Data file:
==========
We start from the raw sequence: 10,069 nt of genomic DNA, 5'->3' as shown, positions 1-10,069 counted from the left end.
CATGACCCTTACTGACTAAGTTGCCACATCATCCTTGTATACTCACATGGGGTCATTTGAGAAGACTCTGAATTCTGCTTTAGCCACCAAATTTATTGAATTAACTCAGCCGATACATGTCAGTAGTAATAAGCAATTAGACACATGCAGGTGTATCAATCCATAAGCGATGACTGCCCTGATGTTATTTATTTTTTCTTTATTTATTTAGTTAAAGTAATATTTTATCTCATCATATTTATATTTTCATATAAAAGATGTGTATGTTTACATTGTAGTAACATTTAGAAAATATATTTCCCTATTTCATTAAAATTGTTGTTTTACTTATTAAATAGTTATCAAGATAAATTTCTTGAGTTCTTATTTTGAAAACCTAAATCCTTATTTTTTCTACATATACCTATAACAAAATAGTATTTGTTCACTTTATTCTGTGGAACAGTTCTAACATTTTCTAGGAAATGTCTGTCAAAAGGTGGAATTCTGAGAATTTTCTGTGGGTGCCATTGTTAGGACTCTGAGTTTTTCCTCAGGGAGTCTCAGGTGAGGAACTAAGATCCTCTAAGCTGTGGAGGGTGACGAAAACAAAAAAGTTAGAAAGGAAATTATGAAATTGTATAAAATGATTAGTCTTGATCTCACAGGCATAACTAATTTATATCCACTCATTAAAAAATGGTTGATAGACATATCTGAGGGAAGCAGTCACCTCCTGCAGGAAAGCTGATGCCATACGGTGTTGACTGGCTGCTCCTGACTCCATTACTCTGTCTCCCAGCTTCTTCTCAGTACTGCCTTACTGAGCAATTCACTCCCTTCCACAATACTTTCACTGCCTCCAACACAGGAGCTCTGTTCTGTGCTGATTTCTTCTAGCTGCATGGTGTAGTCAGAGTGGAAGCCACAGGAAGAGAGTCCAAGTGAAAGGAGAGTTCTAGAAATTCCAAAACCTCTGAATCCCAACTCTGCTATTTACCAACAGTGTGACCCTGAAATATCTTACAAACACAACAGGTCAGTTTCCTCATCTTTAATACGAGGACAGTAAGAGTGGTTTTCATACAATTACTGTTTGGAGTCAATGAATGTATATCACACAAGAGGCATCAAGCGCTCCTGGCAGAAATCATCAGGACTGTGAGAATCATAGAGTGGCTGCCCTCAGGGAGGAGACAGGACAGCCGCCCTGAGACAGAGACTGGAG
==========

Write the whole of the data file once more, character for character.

We start from the raw sequence: 10,069 nt of genomic DNA, 5'->3' as shown, positions 1-10,069 counted from the left end.
CATGACCCTTACTGACTAAGTTGCCACATCATCCTTGTATACTCACATGGGGTCATTTGAGAAGACTCTGAATTCTGCTTTAGCCACCAAATTTATTGAATTAACTCAGCCGATACATGTCAGTAGTAATAAGCAATTAGACACATGCAGGTGTATCAATCCATAAGCGATGACTGCCCTGATGTTATTTATTTTTTCTTTATTTATTTAGTTAAAGTAATATTTTATCTCATCATATTTATATTTTCATATAAAAGATGTGTATGTTTACATTGTAGTAACATTTAGAAAATATATTTCCCTATTTCATTAAAATTGTTGTTTTACTTATTAAATAGTTATCAAGATAAATTTCTTGAGTTCTTATTTTGAAAACCTAAATCCTTATTTTTTCTACATATACCTATAACAAAATAGTATTTGTTCACTTTATTCTGTGGAACAGTTCTAACATTTTCTAGGAAATGTCTGTCAAAAGGTGGAATTCTGAGAATTTTCTGTGGGTGCCATTGTTAGGACTCTGAGTTTTTCCTCAGGGAGTCTCAGGTGAGGAACTAAGATCCTCTAAGCTGTGGAGGGTGACGAAAACAAAAAAGTTAGAAAGGAAATTATGAAATTGTATAAAATGATTAGTCTTGATCTCACAGGCATAACTAATTTATATCCACTCATTAAAAAATGGTTGATAGACATATCTGAGGGAAGCAGTCACCTCCTGCAGGAAAGCTGATGCCATACGGTGTTGACTGGCTGCTCCTGACTCCATTACTCTGTCTCCCAGCTTCTTCTCAGTACTGCCTTACTGAGCAATTCACTCCCTTCCACAATACTTTCACTGCCTCCAACACAGGAGCTCTGTTCTGTGCTGATTTCTTCTAGCTGCATGGTGTAGTCAGAGTGGAAGCCACAGGAAGAGAGTCCAAGTGAAAGGAGAGTTCTAGAAATTCCAAAACCTCTGAATCCCAACTCTGCTATTTACCAACAGTGTGACCCTGAAATATCTTACAAACACAACAGGTCAGTTTCCTCATCTTTAATACGAGGACAGTAAGAGTGGTTTTCATACAATTACTGTTTGGAGTCAATGAATGTATATCACACAAGAGGCATCAAGCGCTCCTGGCAGAAATCATCAGGACTGTGAGAATCATAGAGTGGCTGCCCTCAGGGAGGAGACAGGACAGCCGCCCTGAGACAGAGACTGGAG